A startling heat wave in Canada offers a disturbing vision of our future. Housing – and housing providers – must brace for the risk of deadly heat, writes David Ireland
The blistering heatwave that hit Canada and the north-western United States this summer is unparalleled. British Columbia, which experienced the highest temperatures, generally has a benign climate not dissimilar to the UK.
But, this summer, temperature records were shattered. A peak of nearly 50°C was recorded, 35°C above the average for the time of year.
Science tells us heatwaves will become more frequent and more extreme as the climate emergency advances, so it’s not impossible, and probably inevitable, that similar heatwaves will strike the UK in the future.
In 2003, a serious heatwave hit Europe. It was not nearly as hot as the Canadian one this year, but still caused an estimated 70,000 deaths. Are we prepared for something even more extreme? And what can we learn from places that already experience life-threatening heat?
The human body is an amazingly well-regulated system. Body temperature is maintained very close to 37°C. It’s rare for our bodies to deviate by more than a degree from this norm.
Most of the time, air temperature is much cooler than our body. The body warms itself through digestion and muscle activity. Clothing, buildings and external heating all help us maintain temperature. When the body gets too hot, it loses heat through radiation from the skin and perspiration.
Perspiration works through the evaporation of water – the physical process consumes energy, extracting heat and cooling the skin. It all works beautifully. But at the same time as the Canadian heatwave, something worrying happened that unsettles our faith in this beautiful system.
The Upper Indus Valley in Pakistan is used to hot temperatures, but what happened this year shocked scientists. Temperatures in Jacobabad hit 52°C in June, a local record. But, more significantly, the ‘wet-bulb’ temperature hit a new world record of 38°C.
A wet-bulb thermometer records the temperature once a maximum amount of cooling from evaporation is applied. Drier air permits more evaporation, so wet-bulb temperatures are usually much lower than air temperature.
Until this year, wet-bulb temperatures above human body temperature had never been recorded. In other words, the human body was theoretically capable of maintaining a 37°C temperature anywhere on Earth. That can no longer be said to be the case.
In Pakistan, the peak temperature lasted only a few hours, but a disturbing milestone had been crossed. A large city had experienced conditions that are generally considered unsurvivable even for healthy people.
It is hopefully unlikely that such wet-bulb temperatures will occur in the UK. If we are to prepare for a Canadian-type heatwave, what can we learn from people who experience extreme heat regularly?
In 2017, I visited a number of homes built by The Nubian Vault in the southern Sahel in West Africa. The organisation has revived an ancient building technique of dried mud vaults.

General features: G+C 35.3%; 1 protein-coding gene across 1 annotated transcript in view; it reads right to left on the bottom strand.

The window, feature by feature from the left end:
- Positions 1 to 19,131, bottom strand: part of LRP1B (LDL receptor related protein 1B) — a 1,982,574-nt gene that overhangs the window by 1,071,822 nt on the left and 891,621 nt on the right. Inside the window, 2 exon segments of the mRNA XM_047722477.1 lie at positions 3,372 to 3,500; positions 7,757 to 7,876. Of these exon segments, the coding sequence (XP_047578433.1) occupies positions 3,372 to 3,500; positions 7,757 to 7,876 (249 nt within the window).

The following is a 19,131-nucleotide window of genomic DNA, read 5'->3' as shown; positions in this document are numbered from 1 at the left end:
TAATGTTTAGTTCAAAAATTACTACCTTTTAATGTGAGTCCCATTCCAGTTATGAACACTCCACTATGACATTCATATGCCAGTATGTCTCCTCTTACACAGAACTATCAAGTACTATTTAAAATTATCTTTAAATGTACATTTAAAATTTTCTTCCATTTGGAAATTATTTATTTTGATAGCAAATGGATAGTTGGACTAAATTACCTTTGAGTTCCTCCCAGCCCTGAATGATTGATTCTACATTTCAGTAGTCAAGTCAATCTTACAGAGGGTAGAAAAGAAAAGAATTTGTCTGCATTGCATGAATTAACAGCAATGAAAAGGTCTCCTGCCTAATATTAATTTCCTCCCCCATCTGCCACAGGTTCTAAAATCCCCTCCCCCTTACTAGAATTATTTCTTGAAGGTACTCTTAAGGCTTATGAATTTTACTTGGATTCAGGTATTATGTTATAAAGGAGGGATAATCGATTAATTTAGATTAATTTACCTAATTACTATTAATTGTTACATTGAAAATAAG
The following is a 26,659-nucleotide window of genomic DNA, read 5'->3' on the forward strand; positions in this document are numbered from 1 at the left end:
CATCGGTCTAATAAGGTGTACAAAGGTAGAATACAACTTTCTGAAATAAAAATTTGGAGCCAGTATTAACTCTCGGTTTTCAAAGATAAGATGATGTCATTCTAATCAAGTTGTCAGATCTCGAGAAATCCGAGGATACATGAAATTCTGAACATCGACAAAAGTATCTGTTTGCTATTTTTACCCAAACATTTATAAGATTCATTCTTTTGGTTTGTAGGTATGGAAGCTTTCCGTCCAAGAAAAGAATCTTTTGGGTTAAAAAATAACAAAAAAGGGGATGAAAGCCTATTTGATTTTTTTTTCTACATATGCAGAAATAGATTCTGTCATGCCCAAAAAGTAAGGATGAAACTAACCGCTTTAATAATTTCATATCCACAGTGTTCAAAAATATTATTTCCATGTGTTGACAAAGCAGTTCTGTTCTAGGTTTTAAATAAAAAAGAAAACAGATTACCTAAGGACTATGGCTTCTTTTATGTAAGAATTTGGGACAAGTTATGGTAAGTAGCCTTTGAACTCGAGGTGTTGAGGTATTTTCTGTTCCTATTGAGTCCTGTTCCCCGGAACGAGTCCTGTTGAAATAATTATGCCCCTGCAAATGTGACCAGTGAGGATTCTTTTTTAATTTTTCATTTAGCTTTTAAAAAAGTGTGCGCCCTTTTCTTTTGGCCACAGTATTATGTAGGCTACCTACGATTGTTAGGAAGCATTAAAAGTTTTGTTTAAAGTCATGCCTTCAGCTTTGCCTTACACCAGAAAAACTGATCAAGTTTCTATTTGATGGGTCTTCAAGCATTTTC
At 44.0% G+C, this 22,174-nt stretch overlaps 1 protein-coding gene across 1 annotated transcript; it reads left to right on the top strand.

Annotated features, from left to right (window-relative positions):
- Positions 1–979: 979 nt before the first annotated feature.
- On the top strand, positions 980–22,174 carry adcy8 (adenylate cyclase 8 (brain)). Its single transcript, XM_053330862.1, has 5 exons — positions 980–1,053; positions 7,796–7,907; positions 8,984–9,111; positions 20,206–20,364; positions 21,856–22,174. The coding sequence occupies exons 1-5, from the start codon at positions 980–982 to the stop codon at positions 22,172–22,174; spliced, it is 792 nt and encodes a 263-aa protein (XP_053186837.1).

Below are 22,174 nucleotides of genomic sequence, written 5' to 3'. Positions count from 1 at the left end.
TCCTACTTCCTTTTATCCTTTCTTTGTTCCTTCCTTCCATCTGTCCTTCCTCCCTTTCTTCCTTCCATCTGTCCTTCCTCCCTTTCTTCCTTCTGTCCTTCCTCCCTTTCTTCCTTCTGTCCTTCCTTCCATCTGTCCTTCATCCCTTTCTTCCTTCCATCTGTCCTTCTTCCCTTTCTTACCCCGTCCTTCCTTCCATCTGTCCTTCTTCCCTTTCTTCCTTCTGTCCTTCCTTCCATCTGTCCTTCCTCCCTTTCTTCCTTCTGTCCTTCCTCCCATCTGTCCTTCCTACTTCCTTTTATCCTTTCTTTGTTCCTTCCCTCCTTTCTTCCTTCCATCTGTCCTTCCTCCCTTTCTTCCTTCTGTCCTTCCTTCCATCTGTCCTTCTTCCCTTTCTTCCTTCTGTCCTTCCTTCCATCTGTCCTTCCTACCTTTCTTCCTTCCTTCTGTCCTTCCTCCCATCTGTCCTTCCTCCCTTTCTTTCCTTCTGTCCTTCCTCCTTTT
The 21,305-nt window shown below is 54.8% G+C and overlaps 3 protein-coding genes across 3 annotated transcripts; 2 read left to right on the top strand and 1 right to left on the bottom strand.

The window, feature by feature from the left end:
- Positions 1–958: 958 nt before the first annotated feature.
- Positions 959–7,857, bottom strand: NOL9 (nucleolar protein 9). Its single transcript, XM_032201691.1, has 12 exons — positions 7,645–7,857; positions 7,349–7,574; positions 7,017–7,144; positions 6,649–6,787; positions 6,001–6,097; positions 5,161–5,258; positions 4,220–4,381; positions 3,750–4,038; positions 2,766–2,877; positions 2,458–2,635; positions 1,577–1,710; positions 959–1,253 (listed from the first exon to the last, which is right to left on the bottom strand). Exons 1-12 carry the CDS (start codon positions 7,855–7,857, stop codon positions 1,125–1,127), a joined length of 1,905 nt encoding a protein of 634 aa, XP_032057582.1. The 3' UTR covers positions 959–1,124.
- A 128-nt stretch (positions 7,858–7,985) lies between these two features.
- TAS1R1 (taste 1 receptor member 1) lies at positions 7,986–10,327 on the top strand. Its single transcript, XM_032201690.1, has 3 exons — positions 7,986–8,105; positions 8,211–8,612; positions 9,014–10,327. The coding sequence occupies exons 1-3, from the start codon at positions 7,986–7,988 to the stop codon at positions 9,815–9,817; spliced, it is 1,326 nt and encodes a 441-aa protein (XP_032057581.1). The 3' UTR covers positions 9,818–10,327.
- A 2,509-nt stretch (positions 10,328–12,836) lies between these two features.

The houses use locally dug clay to create large vaulted buildings that have remarkable qualities in maintaining temperature. Outside, it can range from around 10°C at night to 45°C during the day, but inside, the temperature fluctuates around 25°C all day and night. The secret is thermal mass.
The huge, thick walls and ceilings create a protective barrier from the sun. During the day, the outside walls warm up, but at a far slower rate than the air. Inside the building, the walls absorb heat from the air in the rooms, keeping them at a comfortable and even temperature.
Simple clay and bamboo houses I visited in the Indus Valley in Pakistan use a similar thermal-mass principle. They have relatively high ceilings and roof vents. This allows hot, moist air to rise and escape, drawing in drier air from ground level. While the fresh air is still hot, it has a lower wet-bulb temperature, allowing the body’s perspiration cooling system to work better.
The developer of these houses, the Heritage Foundation of Pakistan, has in recent years planted what it calls mini-forests in its villages. We would probably describe them as large herbaceous borders. Their effect is important.
Not only do the plants create shade from the sun, the transpiration process on the leaves works in a similar way to perspiration. It noticeably reduces the air temperature around them. When 1°C or 2°C can be the difference between life and death, a herbaceous border is no longer a lifestyle feature, it’s a life saver.
Perhaps most significantly, giving people early warning and allowing them to prepare for heatwaves can save lives. In the 2003 heatwave, it was found that people living in upper-floor apartments in France had the highest fatality rates.
With poor ventilation and no advice about what to do, convection currents propelled hot air from the whole building upwards, heating the upper apartments to dangerous levels.
A project in Gilgit-Baltistan in Pakistan led by the Aga Khan Agency for Habitat uses indigenous knowledge combined with the latest satellite and scientific data.
It warns remote communities about a variety of climate-related risks. Well-prepared people are better able to get provisions in and stay indoors with lots of ventilation and hydration during the heat of the day. Vulnerable people can be checked in on and looked after.
Like Canada, the UK does not have experience of life-threatening heat to draw on. Most of our buildings have been built without heatwaves in mind. Fortunately, there are places in heat-affected countries that have developed knowledge over generations that we can learn from. The lesson from Canada is that we may need this knowledge much sooner than we thought.
David Ireland, chief executive, World Habitat
Already have an account? Click here to manage your newsletters